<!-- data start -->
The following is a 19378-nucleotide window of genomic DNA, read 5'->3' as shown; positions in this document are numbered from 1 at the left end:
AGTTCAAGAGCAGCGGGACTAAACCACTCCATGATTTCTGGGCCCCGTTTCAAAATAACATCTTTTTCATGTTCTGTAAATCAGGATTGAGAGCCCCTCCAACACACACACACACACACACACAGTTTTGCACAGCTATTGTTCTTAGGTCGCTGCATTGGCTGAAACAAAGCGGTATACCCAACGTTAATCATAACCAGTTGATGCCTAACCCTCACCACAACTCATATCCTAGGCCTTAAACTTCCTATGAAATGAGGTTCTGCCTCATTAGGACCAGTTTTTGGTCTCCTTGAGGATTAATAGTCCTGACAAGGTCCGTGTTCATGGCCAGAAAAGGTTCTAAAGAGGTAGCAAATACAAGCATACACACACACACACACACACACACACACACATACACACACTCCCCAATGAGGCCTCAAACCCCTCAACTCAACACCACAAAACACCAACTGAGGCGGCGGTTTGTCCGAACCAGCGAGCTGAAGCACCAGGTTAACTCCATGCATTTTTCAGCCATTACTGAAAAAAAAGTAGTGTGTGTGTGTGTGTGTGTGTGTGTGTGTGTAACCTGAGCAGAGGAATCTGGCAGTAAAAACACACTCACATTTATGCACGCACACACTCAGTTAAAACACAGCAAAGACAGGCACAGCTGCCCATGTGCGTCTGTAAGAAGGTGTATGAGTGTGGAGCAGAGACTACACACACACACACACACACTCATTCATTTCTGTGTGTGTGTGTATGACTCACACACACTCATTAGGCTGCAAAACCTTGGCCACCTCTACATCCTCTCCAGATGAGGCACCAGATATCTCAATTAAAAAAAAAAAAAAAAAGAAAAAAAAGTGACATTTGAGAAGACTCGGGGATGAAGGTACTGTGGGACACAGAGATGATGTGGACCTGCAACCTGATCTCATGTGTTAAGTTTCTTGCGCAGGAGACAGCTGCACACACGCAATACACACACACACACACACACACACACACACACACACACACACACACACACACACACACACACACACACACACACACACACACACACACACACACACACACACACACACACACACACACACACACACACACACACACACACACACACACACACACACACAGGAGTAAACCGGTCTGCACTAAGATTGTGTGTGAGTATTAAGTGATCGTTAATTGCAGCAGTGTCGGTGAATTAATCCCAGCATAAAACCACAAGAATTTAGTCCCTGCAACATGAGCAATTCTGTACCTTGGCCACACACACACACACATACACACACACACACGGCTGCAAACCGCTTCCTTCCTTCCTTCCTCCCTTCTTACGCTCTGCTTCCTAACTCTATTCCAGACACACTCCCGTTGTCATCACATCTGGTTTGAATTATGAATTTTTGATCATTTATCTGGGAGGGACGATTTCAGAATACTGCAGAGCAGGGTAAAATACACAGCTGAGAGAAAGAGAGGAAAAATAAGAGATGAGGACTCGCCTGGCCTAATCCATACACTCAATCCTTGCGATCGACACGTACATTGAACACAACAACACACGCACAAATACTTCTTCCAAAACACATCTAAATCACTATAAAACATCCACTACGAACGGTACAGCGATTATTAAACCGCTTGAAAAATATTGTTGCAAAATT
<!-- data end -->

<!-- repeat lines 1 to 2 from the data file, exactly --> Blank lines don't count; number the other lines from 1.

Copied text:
The following is a 19378-nucleotide window of genomic DNA, read 5'->3' as shown; positions in this document are numbered from 1 at the left end:
AGTTCAAGAGCAGCGGGACTAAACCACTCCATGATTTCTGGGCCCCGTTTCAAAATAACATCTTTTTCATGTTCTGTAAATCAGGATTGAGAGCCCCTCCAACACACACACACACACACACACAGTTTTGCACAGCTATTGTTCTTAGGTCGCTGCATTGGCTGAAACAAAGCGGTATACCCAACGTTAATCATAACCAGTTGATGCCTAACCCTCACCACAACTCATATCCTAGGCCTTAAACTTCCTATGAAATGAGGTTCTGCCTCATTAGGACCAGTTTTTGGTCTCCTTGAGGATTAATAGTCCTGACAAGGTCCGTGTTCATGGCCAGAAAAGGTTCTAAAGAGGTAGCAAATACAAGCATACACACACACACACACACACACACACACACATACACACACTCCCCAATGAGGCCTCAAACCCCTCAACTCAACACCACAAAACACCAACTGAGGCGGCGGTTTGTCCGAACCAGCGAGCTGAAGCACCAGGTTAACTCCATGCATTTTTCAGCCATTACTGAAAAAAAAGTAGTGTGTGTGTGTGTGTGTGTGTGTGTGTGTGTAACCTGAGCAGAGGAATCTGGCAGTAAAAACACACTCACATTTATGCACGCACACACTCAGTTAAAACACAGCAAAGACAGGCACAGCTGCCCATGTGCGTCTGTAAGAAGGTGTATGAGTGTGGAGCAGAGACTACACACACACACACACACACTCATTCATTTCTGTGTGTGTGTGTATGACTCACACACACTCATTAGGCTGCAAAACCTTGGCCACCTCTACATCCTCTCCAGATGAGGCACCAGATATCTCAATTAAAAAAAAAAAAAAAAAGAAAAAAAAGTGACATTTGAGAAGACTCGGGGATGAAGGTACTGTGGGACACAGAGATGATGTGGACCTGCAACCTGATCTCATGTGTTAAGTTTCTTGCGCAGGAGACAGCTGCACACACGCAATACACACACACACACACACACACACACACACACACACACACACACACACACACACACACACACACACACACACACACACACACACACACACACACACACACACACACACACACACACACACACACACACACACACACACACACACACACACACACACACAGGAGTAAACCGGTCTGCACTAAGATTGTGTGTGAGTATTAAGTGATCGTTAATTGCAGCAGTGTCGGTGAATTAATCCCAGCATAAAACCACAAGAATTTAGTCCCTGCAACATGAGCAATTCTGTACCTTGGCCACACACACACACACATACACACACACACACGGCTGCAAACCGCTTCCTTCCTTCCTTCCTCCCTTCTTACGCTCTGCTTCCTAACTCTATTCCAGACACACTCCCGTTGTCATCACATCTGGTTTGAATTATGAATTTTTGATCATTTATCTGGGAGGGACGATTTCAGAATACTGCAGAGCAGGGTAAAATACACAGCTGAGAGAAAGAGAGGAAAAATAAGAGATGAGGACTCGCCTGGCCTAATCCATACACTCAATCCTTGCGATCGACACGTACATTGAACACAACAACACACGCACAAATACTTCTTCCAAAACACATCTAAATCACTATAAAACATCCACTACGAACGGTACAGCGATTATTAAACCGCTTGAAAAATATTGTTGCAAAATT